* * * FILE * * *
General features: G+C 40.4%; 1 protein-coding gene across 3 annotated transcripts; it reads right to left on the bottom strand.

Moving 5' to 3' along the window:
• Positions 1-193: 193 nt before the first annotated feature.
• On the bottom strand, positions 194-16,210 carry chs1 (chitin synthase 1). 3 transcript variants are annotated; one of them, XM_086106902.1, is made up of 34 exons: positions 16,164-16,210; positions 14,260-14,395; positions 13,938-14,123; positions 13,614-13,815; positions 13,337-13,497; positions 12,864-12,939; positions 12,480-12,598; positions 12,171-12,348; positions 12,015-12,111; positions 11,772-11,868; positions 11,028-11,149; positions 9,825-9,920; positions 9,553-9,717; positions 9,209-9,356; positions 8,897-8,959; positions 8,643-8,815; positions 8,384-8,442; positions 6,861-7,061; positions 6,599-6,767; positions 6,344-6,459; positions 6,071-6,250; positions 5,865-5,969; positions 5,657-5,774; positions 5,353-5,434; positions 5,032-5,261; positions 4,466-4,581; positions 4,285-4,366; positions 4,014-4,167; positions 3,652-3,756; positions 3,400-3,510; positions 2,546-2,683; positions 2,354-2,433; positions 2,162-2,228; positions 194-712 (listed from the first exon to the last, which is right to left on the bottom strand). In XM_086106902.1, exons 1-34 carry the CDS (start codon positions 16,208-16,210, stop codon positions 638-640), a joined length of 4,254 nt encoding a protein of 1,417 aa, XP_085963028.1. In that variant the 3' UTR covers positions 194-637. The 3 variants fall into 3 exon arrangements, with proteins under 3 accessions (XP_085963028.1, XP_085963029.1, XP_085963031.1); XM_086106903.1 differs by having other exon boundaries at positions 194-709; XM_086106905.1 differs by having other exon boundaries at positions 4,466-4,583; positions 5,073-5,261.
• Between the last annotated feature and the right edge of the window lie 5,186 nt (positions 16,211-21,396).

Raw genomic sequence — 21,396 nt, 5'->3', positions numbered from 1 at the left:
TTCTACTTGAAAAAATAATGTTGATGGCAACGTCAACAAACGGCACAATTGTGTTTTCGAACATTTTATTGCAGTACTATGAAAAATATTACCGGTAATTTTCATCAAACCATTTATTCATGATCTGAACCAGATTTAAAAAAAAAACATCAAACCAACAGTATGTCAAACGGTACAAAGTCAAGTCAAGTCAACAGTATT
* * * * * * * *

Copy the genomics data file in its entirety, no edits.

General features: G+C 40.4%; 1 protein-coding gene across 3 annotated transcripts; it reads right to left on the bottom strand.

Moving 5' to 3' along the window:
• Positions 1-193: 193 nt before the first annotated feature.
• On the bottom strand, positions 194-16,210 carry chs1 (chitin synthase 1). 3 transcript variants are annotated; one of them, XM_086106902.1, is made up of 34 exons: positions 16,164-16,210; positions 14,260-14,395; positions 13,938-14,123; positions 13,614-13,815; positions 13,337-13,497; positions 12,864-12,939; positions 12,480-12,598; positions 12,171-12,348; positions 12,015-12,111; positions 11,772-11,868; positions 11,028-11,149; positions 9,825-9,920; positions 9,553-9,717; positions 9,209-9,356; positions 8,897-8,959; positions 8,643-8,815; positions 8,384-8,442; positions 6,861-7,061; positions 6,599-6,767; positions 6,344-6,459; positions 6,071-6,250; positions 5,865-5,969; positions 5,657-5,774; positions 5,353-5,434; positions 5,032-5,261; positions 4,466-4,581; positions 4,285-4,366; positions 4,014-4,167; positions 3,652-3,756; positions 3,400-3,510; positions 2,546-2,683; positions 2,354-2,433; positions 2,162-2,228; positions 194-712 (listed from the first exon to the last, which is right to left on the bottom strand). In XM_086106902.1, exons 1-34 carry the CDS (start codon positions 16,208-16,210, stop codon positions 638-640), a joined length of 4,254 nt encoding a protein of 1,417 aa, XP_085963028.1. In that variant the 3' UTR covers positions 194-637. The 3 variants fall into 3 exon arrangements, with proteins under 3 accessions (XP_085963028.1, XP_085963029.1, XP_085963031.1); XM_086106903.1 differs by having other exon boundaries at positions 194-709; XM_086106905.1 differs by having other exon boundaries at positions 4,466-4,583; positions 5,073-5,261.
• Between the last annotated feature and the right edge of the window lie 5,186 nt (positions 16,211-21,396).

Raw genomic sequence — 21,396 nt, 5'->3', positions numbered from 1 at the left:
TTCTACTTGAAAAAATAATGTTGATGGCAACGTCAACAAACGGCACAATTGTGTTTTCGAACATTTTATTGCAGTACTATGAAAAATATTACCGGTAATTTTCATCAAACCATTTATTCATGATCTGAACCAGATTTAAAAAAAAAACATCAAACCAACAGTATGTCAAACGGTACAAAGTCAAGTCAAGTCAACAGTATT